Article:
I study the impact of international actors and processes on politics, ranging from the macro-level (interstate conflict, trade disputes, civil war) to the micro-level. My main interests in political methodology are Bayesian approaches to multilevel structures, and data visualization. Please e-mail me for a copy of my full research statement.

My Google Scholar profile is here.

Book project
Other current projects


Karreth, Johannes, Shane P. Singh, and Szymon M. Stojek. 2015. "Explaining Attitudes toward Immigration: The Role of Regional Context and Individual Predispositions." West European Politics 38 (6): 1174-1202.
Migration neither increases hostility nor tolerance toward immigrants uniformly. How people in Western Europe respond to increasing diversity through migration depends on their ideological predispositions. Measuring migration and diversity at the regional level in Austria, Germany, and Switzerland shows the importance of capturing the relevant context when testing arguments about individuals' exposure to trends and resulting policy attitudes.

Sullivan, Patricia and Johannes Karreth. 2015. "The Conditional Impact of Military Intervention on Internal Armed Conflict Outcomes." Conflict Management and Peace Science 32 (3): 269-288.
Contrary to previous arguments, interventions on behalf of governments (and also rebels) in civil conflicts are not ineffective (or effective) across the board. How much they affect the odds of conflict victory of their supported target depends on whether that target's primary challenge is a lack of conventional war-fighting capacity.

Karreth, Johannes and Jaroslav Tir. 2013. "International Institutions and Civil War Prevention." Journal of Politics 75 (1): 96-109.
Even though they are typically associated with more peaceful relations between states, IGOs also contribute to preventing violent political conflict within countries. IGOs with central formal structures provide positive and negative incentives to conflict parties to refrain from escalating political violence.

Karreth, Johannes, Jonathan Polk, and Christopher Allen. 2013. "Catchall or Catch and Release? The Electoral Consequences of Social Democratic Parties' March to the Middle in Western Europe." Comparative Political Studies 46 (7), 791-822.
Political scientists and party strategists alike have argued that a winning strategy for major parties in electoral democracies is to move toward the center to increase their vote share. We show that when considered at the individual voters' level and over time, moving toward the center changes the composition of Social Democratic voters toward less attached voters, and it leads to a loss of former core voters. In the long run, moving to the center does not promise lasting electoral gains for these parties.

Stinnett, Douglas, Bryan Early, Cale Horne, and Johannes Karreth. 2011. "Complying by Denying: Explaining Why States Develop Nonproliferation Export Controls." International Studies Perspectives 12 (3), 308-326.
UN Security Council Resolution 1540 created a binding obligation for all UN member states to prevent the spread of weapons of mass destruction. Addressing the question whether compliance with this piece of international law is influenced most by a state's economic and governmental capacities and has little to do with interest-based factors.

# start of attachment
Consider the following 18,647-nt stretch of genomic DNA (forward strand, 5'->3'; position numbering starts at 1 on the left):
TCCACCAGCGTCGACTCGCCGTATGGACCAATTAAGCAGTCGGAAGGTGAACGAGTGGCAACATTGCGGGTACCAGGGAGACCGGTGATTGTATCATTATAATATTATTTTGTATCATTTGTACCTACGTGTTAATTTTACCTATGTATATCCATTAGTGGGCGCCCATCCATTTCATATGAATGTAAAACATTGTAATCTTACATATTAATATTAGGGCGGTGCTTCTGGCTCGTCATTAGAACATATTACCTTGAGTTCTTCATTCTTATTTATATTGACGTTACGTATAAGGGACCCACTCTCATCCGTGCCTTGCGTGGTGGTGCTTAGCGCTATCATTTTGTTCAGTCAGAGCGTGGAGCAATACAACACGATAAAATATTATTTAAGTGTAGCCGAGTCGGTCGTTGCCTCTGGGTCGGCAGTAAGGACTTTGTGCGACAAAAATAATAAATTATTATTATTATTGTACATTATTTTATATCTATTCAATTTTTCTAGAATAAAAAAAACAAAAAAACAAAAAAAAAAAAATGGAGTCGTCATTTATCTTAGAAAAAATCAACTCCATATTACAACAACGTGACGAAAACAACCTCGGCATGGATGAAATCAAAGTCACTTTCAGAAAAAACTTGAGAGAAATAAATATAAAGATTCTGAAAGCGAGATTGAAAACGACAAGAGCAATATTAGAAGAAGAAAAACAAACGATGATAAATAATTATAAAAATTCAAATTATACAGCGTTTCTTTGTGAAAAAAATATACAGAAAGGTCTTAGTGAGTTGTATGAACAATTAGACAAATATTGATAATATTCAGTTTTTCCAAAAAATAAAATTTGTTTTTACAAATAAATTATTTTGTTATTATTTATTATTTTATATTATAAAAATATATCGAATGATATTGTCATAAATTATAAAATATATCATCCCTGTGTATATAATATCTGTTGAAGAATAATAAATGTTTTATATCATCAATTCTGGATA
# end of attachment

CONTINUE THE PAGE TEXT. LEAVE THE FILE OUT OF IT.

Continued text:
My book project examines how international institutions can contribute to peaceful dispute resolution between states. I compiled an original dataset on international institutions to explore this question. The results of my related work have been published in the Journal of Politics. See here for more information.


Multilateral trade agreements and defendant behavior in WTO trade disputes. A central debate in international relations asks whether an expanding menu of choices between international institutions makes cooperation within existing institutions more or less likely. This study examines this question in the context of international trade disputes. It shows that overlapping trade institutions shape outcomes of trade disputes within the dispute settlement system of the GATT/WTO. The growth of institutions with certain configurations can therefore foster cooperation in the context of international trade; regional trade agreements are more likely to be stepping stones rather than stumbling blocks in this issue area.

International organizations and the domestic politics of interstate cooperation over freshwater resources. Much of international cooperation research has long assumed that building and deepening international agreements can substitute for weak domestic bureaucratic capacity when it comes to promoting cooperative policies between countries. This project probes whether a substitutive effect of institutionalized elements of international treaties is present in the context of interstate cooperation over freshwater resources.

Effects of counterinsurgency strategies on post-civil war human rights practices. Civilian populations suffer in all domestic armed conflicts, but some governments protect human rights more than others once conflicts have ended. This project explores the legacy of insurgents' and counterinsurgents' strategies during civil wars for human rights practices after conflicts end.

Public demand for education policy in advanced economies. Governments of advanced open economies in particular have incentives to invest in human capital formation to maintain competitiveness. Yet, demand for public investment in education policy varies substantially between publics in different OECD countries. Examining this variation, this project probes how political institutions can sustain support for public goods provision even under otherwise difficult conditions.

Manuscripts related to these projects are currently under review or revision; please e-mail me for drafts.